Trench-digging Ukrainian troops targeted by Russian strikes
Shovels in hand and helmets on heads, Ukrainian soldiers jumped out of a military truck and prepare to dig a trench near Bakhmut, in the conflict-hit east of the country.
The team leader gave instructions to the 30 or so diggers: "You have to dig from there to there," he said, pointing to a few dozen metres of green grass damp from the night's rain.
The chosen spot is between a small road and some woods, about six kilometres from the Russian frontline.
Russia invaded Ukraine in February last year. These days, most of the fighting is in the east, for control of the industrial Donbass region, in particular the city of Bakhmut, which has been almost completely destroyed.
The group leader continues: "Half of you dig, half of you can smoke, and then you change over. You dig until 2.30 p.m. and then we get out of here," he said, mid-morning on Sunday.
"That's Bakhmut, that's the front," he adds, pointing to all sides.
The soldiers on the first digging duty put their rifles in the grass and, shovels in hand, lined up along the designated stretch of ground. The others stand slightly back.
But the trench-diggers didn't even have time to start before the shrill sound of a rocket ripped through the air, exploding less than 50 metres away.
Some soldiers dived to the ground, others ran to lie down at the edge of the adjacent wood.
Twenty or so explosions in a row followed, close by or more distant.
The detonations followed one another for about 20 seconds. Then silence returned.
A few soldiers stood up, but quickly fall back when two more explosions sounded.
- Observation drone -
When calm eventually returned, the team leader ordered the soldiers to run back towards the truck, parked about 50 metres away under cover of trees.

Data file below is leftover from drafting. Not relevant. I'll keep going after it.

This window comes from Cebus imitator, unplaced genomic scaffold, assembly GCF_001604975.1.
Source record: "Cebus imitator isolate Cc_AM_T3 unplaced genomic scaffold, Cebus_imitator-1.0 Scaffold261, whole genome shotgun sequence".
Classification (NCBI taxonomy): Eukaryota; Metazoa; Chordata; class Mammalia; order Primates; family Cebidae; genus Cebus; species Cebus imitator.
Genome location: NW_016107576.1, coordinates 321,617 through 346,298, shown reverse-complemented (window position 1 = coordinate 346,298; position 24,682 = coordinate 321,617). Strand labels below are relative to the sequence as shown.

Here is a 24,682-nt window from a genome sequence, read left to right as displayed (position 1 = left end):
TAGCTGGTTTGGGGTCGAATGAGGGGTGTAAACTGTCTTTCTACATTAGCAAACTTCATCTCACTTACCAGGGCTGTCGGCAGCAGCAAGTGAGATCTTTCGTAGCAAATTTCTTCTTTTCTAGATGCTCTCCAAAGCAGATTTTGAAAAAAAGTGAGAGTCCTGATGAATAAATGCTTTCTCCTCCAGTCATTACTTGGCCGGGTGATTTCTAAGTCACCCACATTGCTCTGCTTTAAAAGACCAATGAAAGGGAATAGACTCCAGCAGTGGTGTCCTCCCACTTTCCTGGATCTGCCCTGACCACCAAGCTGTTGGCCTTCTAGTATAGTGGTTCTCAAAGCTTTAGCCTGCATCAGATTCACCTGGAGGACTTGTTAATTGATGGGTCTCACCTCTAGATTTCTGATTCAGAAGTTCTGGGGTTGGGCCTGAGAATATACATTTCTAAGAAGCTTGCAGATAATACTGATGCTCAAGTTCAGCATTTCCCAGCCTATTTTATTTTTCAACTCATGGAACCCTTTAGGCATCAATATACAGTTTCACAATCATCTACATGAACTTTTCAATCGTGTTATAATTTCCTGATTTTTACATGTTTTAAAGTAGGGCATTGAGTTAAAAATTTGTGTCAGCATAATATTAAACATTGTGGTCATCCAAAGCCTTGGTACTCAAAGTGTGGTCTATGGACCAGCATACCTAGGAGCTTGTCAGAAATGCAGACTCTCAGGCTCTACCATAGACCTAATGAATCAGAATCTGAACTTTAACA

"Go, go!" he shouted, relieved that there were no casualties.
The soldiers ran to the vehicle, some with shovels still in hand.
Once they were all in the truck they sped off, away from the immediate danger.
"They were cluster munitions," Ruslan, a sergeant in the team, told AFP a few minutes later from a sheltered spot.
The Russians "may have seen our group. The projectiles fell just where many people had gathered," he said, adding that it was very likely that the diggers had been spotted by a Russian observation drone, despite the low, grey skies on Sunday.
"We weren't even digging in a dangerous place. Some days we have dug almost at ground zero (the front line), but there have been no such attacks," Ruslan said.
"With our numbers, we can dig a trench in two days. We have to do the job quickly," he added.
AFP journalists have in recent weeks seen soldiers digging trenches in the area around Bakhmut, where particularly deadly fighting has raged since last summer.
Russians from the paramilitary Wagner group and special forces from Moscow's army have advanced into the centre of the town.
The Ukrainians now hold only a small western part of the town, with the Russian authorities claiming to control about 90 percent of the city, which had a population of 70,000 before the conflict, but which has now been reduced to near ruins.